Bolivar and Colonial Irony

Sometimes I’m taken aback by the lack of self awareness shown by those at the top of social and political hierarchy. If any group is going to be a group of oppressors it is this demographic. However oppressors practically never understand that their direct actions subjugate people. Perhaps since the less privileged class are frequently not perceived as fully human.

The only time oppressors feel sympathy for the oppressed is when they begin to feel infringed upon themselves. This is painfully true in Bolivar’s “Letter from Jamaica”. While he demonstrates an understanding of the autonomy that many of us believe is owed to all human beings, he cannot fathom that anyone aside himself suffers. He considers himself to be deserving of rights by virtue of his humanity yet he can’t recognize the humanity of those over who he has dominion.

Entitlement rears its head again in the writing of Bolivar. He is used to being included in a political and social hierarchy. It is his natural condition to have his opinions carry weight. it also speaks to his expectation of the land he is inhabiting. He takes issue with such a vibrant, fruitful land remaining “passive”. This speaks first to his expectation of un-colonized land to be rudimentary and primitive. He sees the colonized lands as mold-able to his vision and sees it as a great injustice that he is not being given the power to change the landscape.

What Bolivar did not recognize is that he was a visitor in a land of people who possessed the same level of humanity as himself. It would have made much more logical sense to try to integrate into the existing power structures of the indigenous population. Instead he is attempting to overrule the existing dynamics and hijack the orders being given to him for his own purposes. Bolivar supposes he understands the climate and potential of his surroundings better than Spanish politicians considering he can give first hand accounts. Ironically he does not assume that the native inhabitants might have a better understanding of their home than he does.

Slavery is a condition abhorrent to the human condition. In possibly the most provocative section of his letter Bolivar describes himself and fellow colonialists-many of whom were slaveholders- as “lower than slaves”.  He is able to do this because by grace of their diminished humanity, the enslaved non-Spanish population-in Bolivars eyes-can naturally and comfortably settle into the condition of slavery. Therefore, when he understands his own lack of power to be infringing on his inherent rights, he can quickly assume the position of the gravely oppressed.


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5 Responses to Bolivar and Colonial Irony

  1. Joseph Bouchard

    Hi Isabel,

    Although I agree overall with the message that oppressors and people with social-political-economic privilege often don’t recognise the source of such privilege, I wish to play devil’s advocate with your argument. Namely, although it can be said that their actions may cause negative repercussions on other individuals and groups, it is often not the vision that they have in mind. Also, it is important to take into account that almost any account or decision with large-scale impact can be interpreted negatively. For instance, public policy or private economic policy often helps and hurts different groups of people. It is all a matter of perspective.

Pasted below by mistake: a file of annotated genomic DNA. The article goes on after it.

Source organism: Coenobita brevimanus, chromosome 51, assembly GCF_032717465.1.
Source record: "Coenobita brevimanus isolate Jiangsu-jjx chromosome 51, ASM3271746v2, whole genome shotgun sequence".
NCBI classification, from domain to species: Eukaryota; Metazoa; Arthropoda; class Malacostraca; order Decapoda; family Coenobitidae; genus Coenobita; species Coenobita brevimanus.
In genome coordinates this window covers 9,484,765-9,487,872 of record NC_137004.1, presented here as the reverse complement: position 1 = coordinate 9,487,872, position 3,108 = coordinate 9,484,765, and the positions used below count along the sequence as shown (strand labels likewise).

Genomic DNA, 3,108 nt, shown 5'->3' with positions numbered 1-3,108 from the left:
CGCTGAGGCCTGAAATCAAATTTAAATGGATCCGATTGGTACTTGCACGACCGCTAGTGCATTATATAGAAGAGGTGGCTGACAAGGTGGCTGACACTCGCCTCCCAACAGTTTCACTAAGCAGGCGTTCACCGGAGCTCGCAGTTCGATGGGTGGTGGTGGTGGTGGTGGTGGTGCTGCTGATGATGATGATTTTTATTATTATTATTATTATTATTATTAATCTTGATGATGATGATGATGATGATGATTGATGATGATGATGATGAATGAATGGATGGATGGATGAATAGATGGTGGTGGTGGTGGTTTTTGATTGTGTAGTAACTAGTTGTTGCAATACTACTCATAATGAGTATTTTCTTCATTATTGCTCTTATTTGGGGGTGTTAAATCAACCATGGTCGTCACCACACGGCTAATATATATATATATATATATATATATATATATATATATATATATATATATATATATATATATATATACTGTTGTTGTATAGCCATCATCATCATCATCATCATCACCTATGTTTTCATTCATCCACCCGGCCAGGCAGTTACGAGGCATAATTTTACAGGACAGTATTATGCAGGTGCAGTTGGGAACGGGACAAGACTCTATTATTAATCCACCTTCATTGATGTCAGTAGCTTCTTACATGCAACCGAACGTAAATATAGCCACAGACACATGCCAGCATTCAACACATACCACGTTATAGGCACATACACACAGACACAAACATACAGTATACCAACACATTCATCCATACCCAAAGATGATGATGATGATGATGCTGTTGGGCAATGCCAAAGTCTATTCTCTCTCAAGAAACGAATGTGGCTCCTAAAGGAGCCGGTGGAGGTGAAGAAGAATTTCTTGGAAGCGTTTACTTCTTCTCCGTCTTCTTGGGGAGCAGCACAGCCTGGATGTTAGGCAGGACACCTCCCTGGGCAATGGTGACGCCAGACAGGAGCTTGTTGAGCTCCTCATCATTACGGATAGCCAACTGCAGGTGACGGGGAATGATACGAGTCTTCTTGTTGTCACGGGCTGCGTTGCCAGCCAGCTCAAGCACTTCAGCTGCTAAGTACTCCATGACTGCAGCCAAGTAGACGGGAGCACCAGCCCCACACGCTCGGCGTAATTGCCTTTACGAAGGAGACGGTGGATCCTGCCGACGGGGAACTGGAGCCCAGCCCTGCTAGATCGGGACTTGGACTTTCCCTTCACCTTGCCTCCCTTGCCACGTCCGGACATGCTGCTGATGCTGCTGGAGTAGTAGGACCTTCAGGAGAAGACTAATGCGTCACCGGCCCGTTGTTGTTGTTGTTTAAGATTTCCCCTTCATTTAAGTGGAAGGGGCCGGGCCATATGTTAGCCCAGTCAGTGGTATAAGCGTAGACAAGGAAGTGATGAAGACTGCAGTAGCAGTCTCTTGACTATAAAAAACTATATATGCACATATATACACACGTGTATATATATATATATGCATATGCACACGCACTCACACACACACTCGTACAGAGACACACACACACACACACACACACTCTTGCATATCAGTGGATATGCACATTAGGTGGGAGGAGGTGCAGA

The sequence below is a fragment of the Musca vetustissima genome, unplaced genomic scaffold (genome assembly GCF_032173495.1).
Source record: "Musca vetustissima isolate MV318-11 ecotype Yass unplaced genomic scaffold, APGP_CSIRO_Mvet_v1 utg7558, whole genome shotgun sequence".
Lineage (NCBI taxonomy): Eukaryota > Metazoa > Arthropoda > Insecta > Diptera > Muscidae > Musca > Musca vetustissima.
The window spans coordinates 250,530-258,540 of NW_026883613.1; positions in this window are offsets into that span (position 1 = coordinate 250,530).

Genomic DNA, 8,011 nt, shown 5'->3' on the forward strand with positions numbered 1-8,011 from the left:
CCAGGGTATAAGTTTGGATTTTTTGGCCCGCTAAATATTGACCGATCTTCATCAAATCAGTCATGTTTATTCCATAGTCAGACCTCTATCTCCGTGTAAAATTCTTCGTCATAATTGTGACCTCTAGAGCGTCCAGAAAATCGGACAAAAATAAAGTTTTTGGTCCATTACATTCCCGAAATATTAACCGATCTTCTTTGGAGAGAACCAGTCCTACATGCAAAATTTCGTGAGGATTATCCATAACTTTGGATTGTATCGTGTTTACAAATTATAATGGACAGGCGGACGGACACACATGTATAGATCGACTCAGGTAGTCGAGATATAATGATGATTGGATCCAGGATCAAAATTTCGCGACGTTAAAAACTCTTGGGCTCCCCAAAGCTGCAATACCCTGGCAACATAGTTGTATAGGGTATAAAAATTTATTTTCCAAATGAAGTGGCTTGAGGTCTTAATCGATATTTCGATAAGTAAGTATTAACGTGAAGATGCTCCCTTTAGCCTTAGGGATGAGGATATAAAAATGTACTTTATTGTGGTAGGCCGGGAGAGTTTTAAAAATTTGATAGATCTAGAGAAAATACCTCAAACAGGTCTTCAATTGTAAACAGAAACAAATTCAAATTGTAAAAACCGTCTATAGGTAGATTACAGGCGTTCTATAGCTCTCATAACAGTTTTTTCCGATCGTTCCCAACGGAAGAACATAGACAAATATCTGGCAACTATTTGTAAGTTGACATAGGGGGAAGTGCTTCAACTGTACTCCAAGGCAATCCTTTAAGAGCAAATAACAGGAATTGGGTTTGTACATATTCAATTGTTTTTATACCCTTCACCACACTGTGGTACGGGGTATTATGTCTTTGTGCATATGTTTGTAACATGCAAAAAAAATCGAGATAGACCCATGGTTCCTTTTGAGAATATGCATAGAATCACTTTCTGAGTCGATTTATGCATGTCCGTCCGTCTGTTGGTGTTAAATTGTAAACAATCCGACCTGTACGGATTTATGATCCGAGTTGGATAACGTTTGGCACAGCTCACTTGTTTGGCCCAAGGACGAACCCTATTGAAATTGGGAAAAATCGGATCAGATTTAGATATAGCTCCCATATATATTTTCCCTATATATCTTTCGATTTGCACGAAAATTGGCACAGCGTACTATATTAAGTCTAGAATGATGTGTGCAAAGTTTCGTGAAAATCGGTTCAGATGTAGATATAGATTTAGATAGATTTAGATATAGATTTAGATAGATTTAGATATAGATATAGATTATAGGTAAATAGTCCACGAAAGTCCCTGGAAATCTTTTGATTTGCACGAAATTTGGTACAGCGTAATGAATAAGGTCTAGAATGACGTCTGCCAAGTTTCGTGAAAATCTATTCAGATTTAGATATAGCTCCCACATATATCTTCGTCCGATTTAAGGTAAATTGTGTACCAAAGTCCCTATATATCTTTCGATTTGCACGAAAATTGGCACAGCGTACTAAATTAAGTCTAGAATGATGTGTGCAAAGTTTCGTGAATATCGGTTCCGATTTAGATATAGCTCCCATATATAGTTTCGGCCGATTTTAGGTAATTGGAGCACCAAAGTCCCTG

Additionally, although the oppressors might be oppressing certain groups, they may be liberating other groups through the same act. This is, to illustrate, often the result of armed revolutions, where the powerless or underrepresented take power, stripping it away from other groups, such as those in high economic positions, in academia, in government bureaucracy, in the military, or elsewhere.


  2. ana carolina miranda

    Hi Isabel,
    I do agree with your statement overall, especially the part where you say oppressors only recognize oppression when it targets them. However, I wouldn’t go as far as saying that they feel sympathy towards oppressed people. As you said, Bolívar claimed that criollos were in a position lower than slaves while they were slave owners. He acknowledges that slaves were at the margin of society but doesn’t demonstrate compassion or solidarity towards them.

    But that’s just my personal view on the subject.

    Good job!

  3. Sera Jorgensen

    Hey there,

    I like your theory about the “less privileged class” was viewed in relation to how they were oppressed. I also enjoy that you made sure to point out that Bolivar was possibly blind to the needs of select groups, as I think this is crucial in the gaining of other perspectives of any leader and their ideas.

    Thanks for sharing!

  4. Hey!

    You choose a complicated topic and I commend the writing style you have in this piece. Good job!

  5. elena faraci

    Your post reminded me a lot of the Founding Fathers that I learned about when studying the American Revolution. They were in a very similar situation, complaining about lack of rights and preaching about freedom and liberty while enslaving an entire people. I think that they, and Bolivar, were aware of the hypocrisy of owning slaves while demanding human rights, and the only way for them to rationalize this was to dehumanize slaves as much as possible. To admit that slaves deserved rights would be to admit that they were just as bad as the people they were fighting against and claiming the moral high ground over. To acknowledge that the native inhabitants might have a better understanding of the land than him would also humanize them. I think that is why Bolivar ignores the topic so much; he wanted to get rid of Spain but leave the rest of the social order intact, and the only way to do that was to exclude slaves from the conversation entirely.

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